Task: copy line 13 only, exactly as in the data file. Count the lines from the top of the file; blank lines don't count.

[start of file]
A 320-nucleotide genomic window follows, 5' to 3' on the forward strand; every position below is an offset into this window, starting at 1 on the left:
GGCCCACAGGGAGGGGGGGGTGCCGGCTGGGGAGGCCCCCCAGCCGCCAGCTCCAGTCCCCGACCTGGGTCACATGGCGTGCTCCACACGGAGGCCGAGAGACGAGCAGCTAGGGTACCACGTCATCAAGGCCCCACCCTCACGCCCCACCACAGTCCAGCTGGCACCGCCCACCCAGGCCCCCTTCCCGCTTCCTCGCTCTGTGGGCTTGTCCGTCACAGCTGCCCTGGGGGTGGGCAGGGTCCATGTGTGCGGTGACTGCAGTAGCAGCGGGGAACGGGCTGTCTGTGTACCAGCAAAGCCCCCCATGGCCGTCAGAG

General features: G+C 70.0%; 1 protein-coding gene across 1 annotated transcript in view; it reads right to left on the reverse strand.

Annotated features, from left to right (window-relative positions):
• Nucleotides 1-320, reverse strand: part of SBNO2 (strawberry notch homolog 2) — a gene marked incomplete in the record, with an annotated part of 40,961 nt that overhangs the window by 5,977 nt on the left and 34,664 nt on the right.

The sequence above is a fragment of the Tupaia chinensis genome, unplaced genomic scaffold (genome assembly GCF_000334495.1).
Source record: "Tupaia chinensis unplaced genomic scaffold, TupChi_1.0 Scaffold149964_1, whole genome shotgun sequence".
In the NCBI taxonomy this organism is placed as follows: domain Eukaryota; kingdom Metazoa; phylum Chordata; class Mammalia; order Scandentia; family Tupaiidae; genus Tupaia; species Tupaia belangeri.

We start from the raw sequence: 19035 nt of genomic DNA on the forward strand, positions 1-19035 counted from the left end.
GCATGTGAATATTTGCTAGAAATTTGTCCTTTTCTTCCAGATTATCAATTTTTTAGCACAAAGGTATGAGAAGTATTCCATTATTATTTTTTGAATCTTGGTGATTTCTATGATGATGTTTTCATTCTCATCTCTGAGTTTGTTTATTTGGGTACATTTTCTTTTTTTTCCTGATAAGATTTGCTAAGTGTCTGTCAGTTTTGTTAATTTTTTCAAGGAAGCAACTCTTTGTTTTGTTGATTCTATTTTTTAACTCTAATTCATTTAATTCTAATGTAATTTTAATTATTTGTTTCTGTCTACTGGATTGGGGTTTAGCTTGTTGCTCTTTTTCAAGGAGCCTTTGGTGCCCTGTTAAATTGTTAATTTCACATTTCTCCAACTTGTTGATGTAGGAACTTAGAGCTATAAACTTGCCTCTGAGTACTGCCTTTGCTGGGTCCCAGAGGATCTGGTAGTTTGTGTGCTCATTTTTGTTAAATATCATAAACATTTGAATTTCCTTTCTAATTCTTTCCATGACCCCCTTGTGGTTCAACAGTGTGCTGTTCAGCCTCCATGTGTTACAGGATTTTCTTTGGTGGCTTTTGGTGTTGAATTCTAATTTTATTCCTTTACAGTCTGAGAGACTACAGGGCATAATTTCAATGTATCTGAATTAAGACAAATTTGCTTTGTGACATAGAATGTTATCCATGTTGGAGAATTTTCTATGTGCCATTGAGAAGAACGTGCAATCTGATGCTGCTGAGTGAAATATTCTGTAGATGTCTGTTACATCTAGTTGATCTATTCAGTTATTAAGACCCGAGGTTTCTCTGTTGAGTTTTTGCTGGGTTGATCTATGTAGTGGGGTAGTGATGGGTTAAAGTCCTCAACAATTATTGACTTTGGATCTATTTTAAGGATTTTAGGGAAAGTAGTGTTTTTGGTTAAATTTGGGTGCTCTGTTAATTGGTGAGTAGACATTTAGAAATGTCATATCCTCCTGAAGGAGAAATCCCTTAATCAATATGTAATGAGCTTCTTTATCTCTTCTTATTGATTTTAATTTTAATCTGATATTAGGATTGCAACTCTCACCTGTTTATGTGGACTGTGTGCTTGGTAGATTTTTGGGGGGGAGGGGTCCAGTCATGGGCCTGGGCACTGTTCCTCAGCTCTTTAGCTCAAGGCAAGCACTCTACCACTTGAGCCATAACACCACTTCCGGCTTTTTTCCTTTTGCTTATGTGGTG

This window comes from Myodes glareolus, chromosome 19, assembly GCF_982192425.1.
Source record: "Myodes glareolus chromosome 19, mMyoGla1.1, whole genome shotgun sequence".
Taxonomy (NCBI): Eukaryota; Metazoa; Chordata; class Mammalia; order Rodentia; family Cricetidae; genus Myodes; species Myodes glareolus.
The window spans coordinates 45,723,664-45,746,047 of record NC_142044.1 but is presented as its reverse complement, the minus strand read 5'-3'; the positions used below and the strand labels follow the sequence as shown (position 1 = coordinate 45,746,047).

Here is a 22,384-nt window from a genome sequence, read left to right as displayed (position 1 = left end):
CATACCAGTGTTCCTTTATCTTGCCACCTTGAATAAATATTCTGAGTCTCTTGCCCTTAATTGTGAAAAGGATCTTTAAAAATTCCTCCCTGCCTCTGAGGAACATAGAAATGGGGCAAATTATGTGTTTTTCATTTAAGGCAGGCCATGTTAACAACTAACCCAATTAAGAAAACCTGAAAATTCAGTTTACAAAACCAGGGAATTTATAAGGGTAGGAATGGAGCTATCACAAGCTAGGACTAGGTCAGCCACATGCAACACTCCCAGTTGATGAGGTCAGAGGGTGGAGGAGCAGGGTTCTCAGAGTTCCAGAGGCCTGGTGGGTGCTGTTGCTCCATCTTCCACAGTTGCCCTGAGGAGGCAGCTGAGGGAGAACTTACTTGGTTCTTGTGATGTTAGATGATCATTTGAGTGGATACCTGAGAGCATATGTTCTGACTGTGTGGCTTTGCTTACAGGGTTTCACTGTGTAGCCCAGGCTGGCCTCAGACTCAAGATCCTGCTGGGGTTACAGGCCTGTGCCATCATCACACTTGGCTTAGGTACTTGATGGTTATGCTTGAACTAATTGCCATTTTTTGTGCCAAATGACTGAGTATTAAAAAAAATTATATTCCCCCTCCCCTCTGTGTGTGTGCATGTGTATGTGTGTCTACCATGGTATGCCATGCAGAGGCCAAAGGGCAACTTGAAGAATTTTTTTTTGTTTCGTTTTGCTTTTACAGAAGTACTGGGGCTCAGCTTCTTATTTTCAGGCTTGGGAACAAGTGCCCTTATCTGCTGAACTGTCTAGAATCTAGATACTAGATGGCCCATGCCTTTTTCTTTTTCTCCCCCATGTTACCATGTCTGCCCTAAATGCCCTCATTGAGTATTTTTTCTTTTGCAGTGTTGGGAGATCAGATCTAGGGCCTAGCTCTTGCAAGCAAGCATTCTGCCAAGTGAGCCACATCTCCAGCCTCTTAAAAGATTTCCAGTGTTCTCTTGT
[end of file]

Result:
Taxonomy (NCBI): Eukaryota; Metazoa; Chordata; class Mammalia; order Rodentia; family Cricetidae; genus Myodes; species Myodes glareolus.